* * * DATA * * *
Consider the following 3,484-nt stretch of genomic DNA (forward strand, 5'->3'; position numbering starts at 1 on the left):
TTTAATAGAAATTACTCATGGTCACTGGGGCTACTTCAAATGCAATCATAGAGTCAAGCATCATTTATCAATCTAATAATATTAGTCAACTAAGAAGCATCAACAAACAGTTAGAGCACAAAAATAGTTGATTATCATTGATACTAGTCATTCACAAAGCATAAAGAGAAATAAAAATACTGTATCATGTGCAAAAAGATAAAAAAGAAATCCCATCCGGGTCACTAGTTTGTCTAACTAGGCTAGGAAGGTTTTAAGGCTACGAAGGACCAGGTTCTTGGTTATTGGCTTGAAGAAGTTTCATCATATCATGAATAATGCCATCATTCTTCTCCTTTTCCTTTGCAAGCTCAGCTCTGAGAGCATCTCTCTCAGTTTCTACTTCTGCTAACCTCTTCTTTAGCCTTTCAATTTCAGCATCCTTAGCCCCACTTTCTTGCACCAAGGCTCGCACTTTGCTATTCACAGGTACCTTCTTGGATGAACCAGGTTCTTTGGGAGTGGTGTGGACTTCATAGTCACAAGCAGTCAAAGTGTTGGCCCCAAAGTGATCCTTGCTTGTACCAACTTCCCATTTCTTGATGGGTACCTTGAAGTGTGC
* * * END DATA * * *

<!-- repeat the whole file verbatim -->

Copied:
Consider the following 3,484-nt stretch of genomic DNA (forward strand, 5'->3'; position numbering starts at 1 on the left):
TTTAATAGAAATTACTCATGGTCACTGGGGCTACTTCAAATGCAATCATAGAGTCAAGCATCATTTATCAATCTAATAATATTAGTCAACTAAGAAGCATCAACAAACAGTTAGAGCACAAAAATAGTTGATTATCATTGATACTAGTCATTCACAAAGCATAAAGAGAAATAAAAATACTGTATCATGTGCAAAAAGATAAAAAAGAAATCCCATCCGGGTCACTAGTTTGTCTAACTAGGCTAGGAAGGTTTTAAGGCTACGAAGGACCAGGTTCTTGGTTATTGGCTTGAAGAAGTTTCATCATATCATGAATAATGCCATCATTCTTCTCCTTTTCCTTTGCAAGCTCAGCTCTGAGAGCATCTCTCTCAGTTTCTACTTCTGCTAACCTCTTCTTTAGCCTTTCAATTTCAGCATCCTTAGCCCCACTTTCTTGCACCAAGGCTCGCACTTTGCTATTCACAGGTACCTTCTTGGATGAACCAGGTTCTTTGGGAGTGGTGTGGACTTCATAGTCACAAGCAGTCAAAGTGTTGGCCCCAAAGTGATCCTTGCTTGTACCAACTTCCCATTTCTTGATGGGTACCTTGAAGTGTGC